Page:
First and foremost, the EWG reveals that not all foods are treated [with pesticides] equally. In general, foods with thick, inedible skins or peels (think avocados and bananas) have minuscule exposure to pesticides, while others (like my weekly apples and loose leaf kale) show higher concentrations and varieties of pesticides compared to other produce.  

To educate and empower consumers, the EWG created The Dirty Dozen and The Clean Fifteen: two annual lists that reveal the top 12 foods with the highest amount of pesticides that consumers should buy organic (The Dirty Dozen) and the top 15 foods with the lowest concentrations of traceable pesticides that are safe to buy conventional (The Clean Fifteen).  

The most recent list has lowered my grocery bill by revealing that the conventional versions of some of my favorite foods (avocados, broccoli and cauliflower) are safe to eat. And, even better, I feel good about spending the extra money on my weekly staples when I know that their organic price is actually justified. 

The Dirty Dozen 
Buy these organic, if you can! 

  1. Strawberries
  2. Spinach
  3. Kale
  4. Nectarines
  5. Apples
  6. Grapes
  7. Peaches
  8. Cherries
  9. Pears
  10. Tomatoes
  11. Celery
  12. Potatoes

Key findings from the EWG: Kale and spinach samples had, on average, 1.1 to 1.8 times as much pesticide residue by weight than any other crop. (Yikes!) 

The Clean Fifteen 
Save money by buying the conventional version of these. 

  1. Avocados 
  2. Sweet corn 
  3. Pineapples 
  4. Frozen sweet peas 
  5. Onions 
  6. Papayas 
  7. Eggplants 
  8. Asparagus 
  9. Kiwis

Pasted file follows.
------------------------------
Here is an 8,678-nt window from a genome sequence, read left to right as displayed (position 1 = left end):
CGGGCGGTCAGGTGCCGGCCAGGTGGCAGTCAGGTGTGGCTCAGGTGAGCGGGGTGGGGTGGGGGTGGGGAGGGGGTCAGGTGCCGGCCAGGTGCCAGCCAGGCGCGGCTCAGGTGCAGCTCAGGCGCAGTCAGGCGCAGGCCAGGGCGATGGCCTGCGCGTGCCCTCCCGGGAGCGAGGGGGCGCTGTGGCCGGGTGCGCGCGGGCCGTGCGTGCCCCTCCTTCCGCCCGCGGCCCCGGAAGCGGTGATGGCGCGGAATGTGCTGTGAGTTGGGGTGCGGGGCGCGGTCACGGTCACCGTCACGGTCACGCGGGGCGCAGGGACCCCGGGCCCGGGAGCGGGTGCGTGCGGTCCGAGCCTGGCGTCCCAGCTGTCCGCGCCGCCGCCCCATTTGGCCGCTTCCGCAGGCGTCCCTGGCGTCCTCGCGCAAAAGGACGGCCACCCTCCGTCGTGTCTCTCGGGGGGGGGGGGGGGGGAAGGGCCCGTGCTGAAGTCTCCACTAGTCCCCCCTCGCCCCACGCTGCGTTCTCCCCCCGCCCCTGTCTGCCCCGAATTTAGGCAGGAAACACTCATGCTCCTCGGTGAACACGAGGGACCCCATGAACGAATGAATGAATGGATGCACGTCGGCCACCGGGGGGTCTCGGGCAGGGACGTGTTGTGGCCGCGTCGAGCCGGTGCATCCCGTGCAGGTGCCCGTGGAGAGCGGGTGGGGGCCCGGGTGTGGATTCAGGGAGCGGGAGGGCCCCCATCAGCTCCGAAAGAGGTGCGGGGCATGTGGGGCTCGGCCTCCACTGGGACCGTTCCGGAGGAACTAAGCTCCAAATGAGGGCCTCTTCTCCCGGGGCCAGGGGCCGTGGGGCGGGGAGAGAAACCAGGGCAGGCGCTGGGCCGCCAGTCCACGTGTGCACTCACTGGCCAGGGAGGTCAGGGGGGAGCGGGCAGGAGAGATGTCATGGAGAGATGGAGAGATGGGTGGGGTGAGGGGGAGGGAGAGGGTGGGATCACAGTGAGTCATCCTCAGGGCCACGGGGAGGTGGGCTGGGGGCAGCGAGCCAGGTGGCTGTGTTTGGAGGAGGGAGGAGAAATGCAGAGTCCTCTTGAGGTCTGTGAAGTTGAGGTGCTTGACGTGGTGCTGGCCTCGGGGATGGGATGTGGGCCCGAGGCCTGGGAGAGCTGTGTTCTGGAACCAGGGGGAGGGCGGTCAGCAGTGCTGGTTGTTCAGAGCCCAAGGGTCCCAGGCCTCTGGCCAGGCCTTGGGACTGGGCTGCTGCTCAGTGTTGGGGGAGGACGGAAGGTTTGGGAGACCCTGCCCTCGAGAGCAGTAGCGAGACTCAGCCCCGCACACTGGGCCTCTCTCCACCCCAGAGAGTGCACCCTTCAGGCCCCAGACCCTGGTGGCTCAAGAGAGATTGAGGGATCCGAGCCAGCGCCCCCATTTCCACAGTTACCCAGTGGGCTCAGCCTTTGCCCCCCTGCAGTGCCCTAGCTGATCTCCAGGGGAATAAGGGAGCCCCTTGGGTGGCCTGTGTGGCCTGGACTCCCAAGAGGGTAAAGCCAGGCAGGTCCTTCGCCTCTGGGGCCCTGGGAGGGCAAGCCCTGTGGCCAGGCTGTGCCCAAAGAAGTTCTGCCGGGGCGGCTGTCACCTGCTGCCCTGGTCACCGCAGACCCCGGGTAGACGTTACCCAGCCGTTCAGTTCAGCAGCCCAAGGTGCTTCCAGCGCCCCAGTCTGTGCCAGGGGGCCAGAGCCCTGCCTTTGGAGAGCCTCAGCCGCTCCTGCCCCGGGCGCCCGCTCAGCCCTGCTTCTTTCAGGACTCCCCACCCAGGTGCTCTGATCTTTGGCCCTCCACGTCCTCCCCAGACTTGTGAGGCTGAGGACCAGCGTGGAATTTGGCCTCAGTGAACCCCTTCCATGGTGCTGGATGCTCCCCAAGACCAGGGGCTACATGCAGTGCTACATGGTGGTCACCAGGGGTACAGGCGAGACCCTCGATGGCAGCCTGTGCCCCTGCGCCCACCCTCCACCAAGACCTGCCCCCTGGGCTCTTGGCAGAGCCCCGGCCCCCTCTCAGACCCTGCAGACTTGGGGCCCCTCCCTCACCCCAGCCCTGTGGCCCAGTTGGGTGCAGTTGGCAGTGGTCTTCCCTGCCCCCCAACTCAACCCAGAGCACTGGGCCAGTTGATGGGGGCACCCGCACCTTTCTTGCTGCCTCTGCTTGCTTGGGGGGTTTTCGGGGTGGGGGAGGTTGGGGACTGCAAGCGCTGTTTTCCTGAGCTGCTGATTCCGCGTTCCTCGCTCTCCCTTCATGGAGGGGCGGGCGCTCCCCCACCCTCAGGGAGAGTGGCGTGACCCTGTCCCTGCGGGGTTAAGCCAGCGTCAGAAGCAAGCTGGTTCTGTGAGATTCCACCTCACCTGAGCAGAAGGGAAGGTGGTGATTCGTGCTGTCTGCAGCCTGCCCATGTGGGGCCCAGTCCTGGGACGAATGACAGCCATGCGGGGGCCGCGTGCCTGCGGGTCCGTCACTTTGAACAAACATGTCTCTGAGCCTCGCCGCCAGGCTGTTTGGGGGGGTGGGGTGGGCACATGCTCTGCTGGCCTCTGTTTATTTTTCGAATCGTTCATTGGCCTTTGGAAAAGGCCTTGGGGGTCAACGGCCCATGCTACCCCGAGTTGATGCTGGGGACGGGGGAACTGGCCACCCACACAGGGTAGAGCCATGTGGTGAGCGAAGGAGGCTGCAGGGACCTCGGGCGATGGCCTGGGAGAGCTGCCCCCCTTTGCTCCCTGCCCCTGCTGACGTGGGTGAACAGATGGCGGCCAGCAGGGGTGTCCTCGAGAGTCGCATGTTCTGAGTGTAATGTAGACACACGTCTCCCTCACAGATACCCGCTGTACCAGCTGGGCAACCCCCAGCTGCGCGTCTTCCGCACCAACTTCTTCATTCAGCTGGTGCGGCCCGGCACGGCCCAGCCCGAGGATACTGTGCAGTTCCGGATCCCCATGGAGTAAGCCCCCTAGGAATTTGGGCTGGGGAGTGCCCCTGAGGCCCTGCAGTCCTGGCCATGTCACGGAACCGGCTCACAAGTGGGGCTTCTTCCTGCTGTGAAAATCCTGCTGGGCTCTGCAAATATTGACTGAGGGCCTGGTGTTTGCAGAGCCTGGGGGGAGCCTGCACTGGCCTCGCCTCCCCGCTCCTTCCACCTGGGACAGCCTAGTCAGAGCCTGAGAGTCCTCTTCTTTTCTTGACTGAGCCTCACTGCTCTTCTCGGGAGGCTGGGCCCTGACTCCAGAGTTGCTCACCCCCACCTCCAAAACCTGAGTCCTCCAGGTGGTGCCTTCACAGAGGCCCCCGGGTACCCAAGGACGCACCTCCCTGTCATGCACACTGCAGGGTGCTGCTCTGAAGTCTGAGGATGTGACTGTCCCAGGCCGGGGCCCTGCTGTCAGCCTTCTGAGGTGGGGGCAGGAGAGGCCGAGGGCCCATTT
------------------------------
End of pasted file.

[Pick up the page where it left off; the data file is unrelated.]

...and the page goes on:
10. Cabbages 
  11. Cauliflower 
  12. Cantaloupes 
  13. Broccoli 
  14. Mushrooms 
  15. Honeydew melons 

Key findings from the EWG: “Avocados and sweet corn are the cleanest. Less than 1% of samples showed any detectable pesticides. More than 70% of Clean Fifteen fruit and vegetable samples had no pesticide residues.  

In an ideal world, I’d be grazing off of my own land, eating salads from my garden and fruit from the trees in my backyard. But, until then, knowing how to decide between organic and conventional asparagus at my local Whole Foods, Trader Joe’s, and Stop and Shop feels just as good. To stay updated on the 2020 Dirty Dozen and Clean Fifteen list, visit www.ewg.com.  


Ali McGowanis an aspiring Registered Dietitian and a second-year graduate student in the Nutrition Interventions, Communication, and Behavior Change Program at The Friedman School. A fitness enthusiast and frequent obstacle course racer, Ali comes to Tufts with a professional background in public relations, social media, and content marketing, and has assisted with the communications for Fortune-500 companies, including CVS and Hasbro, Inc.

The Friedman Sprout is a monthly student run newspaper that aims to serve the student population at the Friedman School of Nutrition Science and Policy, prospective students, and alumni. Our mission is to report on newsworthy information that affects the Friedman community including nutrition research, food policy, internship and volunteer opportunities, as well as school events. Our editorial slant is that of sustainability in food and nutrition.